One of the more difficult parts of writing a graphical user interface is doing the low-level plumbing, called an API, or Application Programming Interface, that other programmers will use to create new windows, menus, and other objects on the system. An API needs to be done right the first time, because once it is released to the world and becomes popular, it can't easily be changed without breaking everyone's programs. Mistakes and bad design choices in the original API will haunt programmers for years to come.
RJ Mical, the programmer who had come up with the "Zen Meditation" game, took this task upon himself. According to Jay Miner, he sequestered himself in his office for three weeks, only coming out once to ask Carl Sassenrath a question about message ports. The resulting API was called Intuition, an appropriate name given its development. It wound up being a very clean, easily-understandable API that programmers loved. In contrast, the API for Windows, called Win16 (later updated to Win32) was constructed by a whole team of people and ended up as a mishmash that programmers hated.
RJ Mical recalled what life was like back in those busy early days:
"We worked with a great passion... my most cherished memory is how much we cared about what we were doing. We had something to prove... a real love for it. We created our own sense of family out there."
Robert J. Mical
Like the early days at Atari, people were judged not on their appearance or their unusual behavior but merely on how well they did their jobs. Dale Luck, one of the core OS engineers, looked a bit like a stereotypical hippie, and there were even male employees who would come to work in purple tights and pink fuzzy slippers. "As long as the work got done, I didn't mind what people looked like," was Jay Miner's philosophy. Not only was it a family, but it was a happy one: everyone was united by their desire to build the best machine possible.
Why was everybody willing to work so hard, to put in tons of late (and sometimes sleepless) nights just to build a new computer? The above and beyond dedication of high-tech workers has been a constant ever since Silicon Valley became Silicon Valley. Companies have often reaped the rewards from workers who were willing to put in hundreds of hours of unpaid overtime each month. Managers in other industries must look at these computer companies and wonder why they can't get their workers to put in that kind of effort.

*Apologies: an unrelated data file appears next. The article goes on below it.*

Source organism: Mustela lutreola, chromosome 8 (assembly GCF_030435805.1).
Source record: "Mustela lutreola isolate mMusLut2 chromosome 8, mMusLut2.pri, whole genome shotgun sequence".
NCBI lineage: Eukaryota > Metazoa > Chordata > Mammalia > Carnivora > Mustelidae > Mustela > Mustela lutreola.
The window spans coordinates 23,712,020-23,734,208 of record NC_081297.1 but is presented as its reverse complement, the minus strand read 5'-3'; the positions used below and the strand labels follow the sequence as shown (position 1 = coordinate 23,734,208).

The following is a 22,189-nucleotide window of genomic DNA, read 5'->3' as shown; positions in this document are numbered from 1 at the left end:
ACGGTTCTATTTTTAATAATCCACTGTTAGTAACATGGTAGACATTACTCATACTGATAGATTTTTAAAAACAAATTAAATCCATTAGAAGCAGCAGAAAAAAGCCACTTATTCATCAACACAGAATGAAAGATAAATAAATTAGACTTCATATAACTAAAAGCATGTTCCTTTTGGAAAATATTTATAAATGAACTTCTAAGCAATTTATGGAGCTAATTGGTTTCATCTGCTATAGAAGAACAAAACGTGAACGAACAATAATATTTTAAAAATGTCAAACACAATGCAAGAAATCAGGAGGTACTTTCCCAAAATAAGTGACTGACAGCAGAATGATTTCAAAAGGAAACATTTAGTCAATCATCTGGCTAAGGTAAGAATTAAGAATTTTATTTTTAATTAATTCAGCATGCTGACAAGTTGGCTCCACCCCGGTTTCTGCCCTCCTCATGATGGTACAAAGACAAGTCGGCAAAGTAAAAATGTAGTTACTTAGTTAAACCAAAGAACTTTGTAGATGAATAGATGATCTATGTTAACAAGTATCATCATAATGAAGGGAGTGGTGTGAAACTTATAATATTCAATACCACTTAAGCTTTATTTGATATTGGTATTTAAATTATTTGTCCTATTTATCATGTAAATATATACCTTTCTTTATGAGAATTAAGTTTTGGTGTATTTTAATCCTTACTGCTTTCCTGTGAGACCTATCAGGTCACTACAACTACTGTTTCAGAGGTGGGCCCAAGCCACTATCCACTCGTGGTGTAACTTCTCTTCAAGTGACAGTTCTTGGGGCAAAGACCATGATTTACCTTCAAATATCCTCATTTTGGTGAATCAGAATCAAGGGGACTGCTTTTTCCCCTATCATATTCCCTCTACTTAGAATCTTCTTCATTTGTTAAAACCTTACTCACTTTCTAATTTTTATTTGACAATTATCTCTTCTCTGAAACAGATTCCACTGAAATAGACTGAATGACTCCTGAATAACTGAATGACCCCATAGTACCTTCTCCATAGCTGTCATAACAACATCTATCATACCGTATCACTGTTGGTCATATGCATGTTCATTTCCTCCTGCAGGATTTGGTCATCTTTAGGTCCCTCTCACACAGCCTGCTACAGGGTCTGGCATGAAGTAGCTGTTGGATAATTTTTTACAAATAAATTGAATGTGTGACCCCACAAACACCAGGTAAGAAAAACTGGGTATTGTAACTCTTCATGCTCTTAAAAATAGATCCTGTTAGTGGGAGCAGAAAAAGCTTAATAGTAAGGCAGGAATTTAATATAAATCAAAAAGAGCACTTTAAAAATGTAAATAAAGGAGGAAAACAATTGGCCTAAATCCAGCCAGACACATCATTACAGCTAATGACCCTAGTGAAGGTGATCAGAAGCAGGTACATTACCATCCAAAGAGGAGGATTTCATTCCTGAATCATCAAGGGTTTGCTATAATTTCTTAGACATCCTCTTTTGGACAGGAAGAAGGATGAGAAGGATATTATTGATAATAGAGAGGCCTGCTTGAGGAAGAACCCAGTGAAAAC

Part of the answer lies with the extreme, nearly autistic levels of concentration that are achieved by hardware and software engineers when they are working at peak efficiency. Everyday concerns like eating, sleeping, and personal hygiene often fade into the background when an engineer is in "the zone." However, I think it goes beyond that simple explanation. Employees at small computer companies have a special position that even other engineers can't hope to achieve. They get to make important technical decisions that have far-reaching effects on the entire industry. Often, they invent new techniques or ideas that significantly change the way people interact with their computers. Giving this kind of power and authority to ordinary employees is intoxicating; it makes people excited about the work that they do, and this excitement then propels them to achieve more and work faster than they ever thought they could. RJ Mical's three-week marathon to invent Intuition was one such example, but in the story of the Amiga there were many others.
The employees of Amiga, Inc. needed this energy and passion, because there was a hard deadline coming up fast. The Consumer Electronics Show, or CES, was scheduled for January 1984.
CES had expanded significantly since its inception in 1967. The first CES was held in New York City, drawing 200 exhibitors and 17,500 attendees. Among the products that had already debuted at CES were the VCR (1970), the camcorder (1981), and the compact disc player (also 1981). CES was also home to the entire nascent video game industry, which would not get its own expo (E3) until 1995.
Amiga, Inc. didn't have a lot of money left over for shipping its prototype to the show, and the engineers were understandably nervous about putting such a delicate device through the rigors of commercial package transport. Instead, RJ Mical and Dale Luck purchased an extra airline seat between the two of them and wrapped the fledgling Amiga in pillows for extra security. According to airline regulations, the extra "passenger" required a name on the ticket, so the Lorraine became "Joe Pillow," and the engineers drew a happy face on the front pillowcase and added a tie! They even tried to get an extra meal for Joe, but the flight attendants refused to feed the already-stuffed passenger.
The Lorraine prototype, with its three custom "chips."